Fairfield's Biardi to Teach Naturalist Program at Audubon

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Fairfield's Biardi to Teach Naturalist Program at Audubon

When friends and family see a wild animal in distress, Dr. Biardi, associate professor of biology and director of the Environmental Studies Program in the College of Arts and Sciences, knows that he’ll be the one that they call for help. Just last week, he was brought an orphaned squirrel pup that he is currently helping to rehabilitate.

Though, it is not just squirrels the biologist knows well. Dr. Biardi is familiar with all of Connecticut’s critters from the abundant squirrels, deer and raccoons to the rare shrews, bats, moles and mink. And this fall, he’s taking his expertise out into the community by teaching at the Connecticut Audubon’s Master Naturalist program.

The Master Naturalist program is a certificate program where participants are trained to be stewards of the natural environment. Dr. Biardi began teaching for the program in the spring of 2015 and will do so again this September and October. It is held in the Fairfield Audubon Center on Burr Street.

Dr. Biardi said, “This is a great program that helps citizens become more aware of the Fairfield setting and the natural world as a whole.”

“Mammals of Southwestern Connecticut,” one course taught by Dr. Biardi, presents an overview of the diversity and ecology of the common and not-so-common mammals found in Connecticut. Other classes range in topics from habitat, ecosystems and plant identification; nature and trail interpretation; wild life rehabilitation; bird ecology and identification; herpetology and entomology.

In addition to explaining identification marks and behaviors, Dr. Biardi also discusses changes to Connecticut’s habitats and what that means for the mammal population. One example he gives is why coyotes, a non-native Connecticut species, have become more prevalent while the previously common cougar has disappeared.

“The nice thing about teaching in this program for me is that I get to focus on mammals, and the University doesn’t offer a course in that field,” said Dr. Biardi. “This is an opportunity to foster an interest in mammals in a different group of people.” Dr. Biardi also volunteers his time with young children (budding environmentalists) through the River-Lab, a nonprofit in Fairfield focused on strengthening environmental science education.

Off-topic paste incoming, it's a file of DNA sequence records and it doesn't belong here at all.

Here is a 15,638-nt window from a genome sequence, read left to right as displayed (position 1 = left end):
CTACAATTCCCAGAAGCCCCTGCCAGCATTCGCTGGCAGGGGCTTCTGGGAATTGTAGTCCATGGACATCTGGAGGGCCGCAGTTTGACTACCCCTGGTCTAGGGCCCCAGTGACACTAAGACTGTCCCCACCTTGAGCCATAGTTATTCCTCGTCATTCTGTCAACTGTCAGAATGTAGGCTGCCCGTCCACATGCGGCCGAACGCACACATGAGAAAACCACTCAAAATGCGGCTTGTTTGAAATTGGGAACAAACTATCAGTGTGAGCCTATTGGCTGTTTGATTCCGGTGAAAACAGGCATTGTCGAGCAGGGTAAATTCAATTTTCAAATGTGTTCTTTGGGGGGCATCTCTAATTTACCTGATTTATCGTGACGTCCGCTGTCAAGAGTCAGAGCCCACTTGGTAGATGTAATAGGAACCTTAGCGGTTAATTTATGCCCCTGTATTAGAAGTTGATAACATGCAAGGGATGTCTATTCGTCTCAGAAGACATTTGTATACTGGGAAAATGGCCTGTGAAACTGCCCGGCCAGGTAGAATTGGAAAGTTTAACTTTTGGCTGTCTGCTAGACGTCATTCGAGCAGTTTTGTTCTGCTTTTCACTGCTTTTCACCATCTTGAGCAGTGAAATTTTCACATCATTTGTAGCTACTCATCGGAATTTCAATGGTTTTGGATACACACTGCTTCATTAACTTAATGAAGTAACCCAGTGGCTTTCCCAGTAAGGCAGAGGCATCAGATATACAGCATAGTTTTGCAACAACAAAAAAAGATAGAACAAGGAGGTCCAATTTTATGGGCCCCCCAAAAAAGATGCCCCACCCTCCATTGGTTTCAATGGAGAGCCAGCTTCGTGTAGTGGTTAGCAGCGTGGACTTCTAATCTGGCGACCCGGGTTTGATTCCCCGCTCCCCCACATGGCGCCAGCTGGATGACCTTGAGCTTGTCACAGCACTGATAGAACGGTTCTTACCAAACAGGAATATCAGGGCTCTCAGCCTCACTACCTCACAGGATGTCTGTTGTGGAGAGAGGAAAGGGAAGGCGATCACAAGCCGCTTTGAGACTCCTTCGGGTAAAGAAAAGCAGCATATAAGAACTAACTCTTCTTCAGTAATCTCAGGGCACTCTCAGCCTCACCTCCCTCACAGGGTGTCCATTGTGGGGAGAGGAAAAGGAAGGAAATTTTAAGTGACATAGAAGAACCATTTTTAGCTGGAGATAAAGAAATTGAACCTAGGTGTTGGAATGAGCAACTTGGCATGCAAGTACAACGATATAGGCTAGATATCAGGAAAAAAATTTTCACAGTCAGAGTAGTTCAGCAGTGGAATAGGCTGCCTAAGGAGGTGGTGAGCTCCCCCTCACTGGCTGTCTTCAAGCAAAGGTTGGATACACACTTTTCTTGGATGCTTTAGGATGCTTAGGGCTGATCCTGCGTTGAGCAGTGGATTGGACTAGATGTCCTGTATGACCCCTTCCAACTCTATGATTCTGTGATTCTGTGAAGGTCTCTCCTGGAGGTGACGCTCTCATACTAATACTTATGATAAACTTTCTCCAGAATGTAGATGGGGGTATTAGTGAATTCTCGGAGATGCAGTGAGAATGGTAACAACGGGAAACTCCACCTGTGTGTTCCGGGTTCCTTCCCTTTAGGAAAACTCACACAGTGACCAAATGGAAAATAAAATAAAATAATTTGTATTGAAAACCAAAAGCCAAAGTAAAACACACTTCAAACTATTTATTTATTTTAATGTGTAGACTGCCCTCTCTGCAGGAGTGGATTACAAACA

On campus, Dr. Biardi teaches courses in biology, ecology and environmental sciences – in addition to directing the Environmental Studies Program, which evolved from being a minor to a fully-fledged major in the College of Arts and Sciences last fall. Its newly designed curriculum is solutions-oriented and offers a mix of humanities, social sciences and physical sciences courses.

“Our degree program is designed to train students with the skills and expertise in their area of interest—perhaps ecological science or climate policy—combined with exposure to the breadth of perspectives on environmental issues across the sciences, social sciences and humanities,” Dr. Biardi said. “This allows our students to help solve problems effectively as part of an interdisciplinary team that may contain multiple stakeholders with divergent goals.”

Dr. Biardi is a long-term advocate of studying and caring for the natural world. He grew up exploring the open areas of Orange County, California, and is a mentor that any budding environmentalist or naturalist can come to for knowledge. “I’ve always been interested in noticing what was being lost and why,” he said. “These programs are a great way for me to make the unnoticed ecosystems we all depend on more prominent.”

To learn more about the Master Naturalist program, visit the Connecticut Audubon website.

Last modified: 09-15-15 12:53 PM

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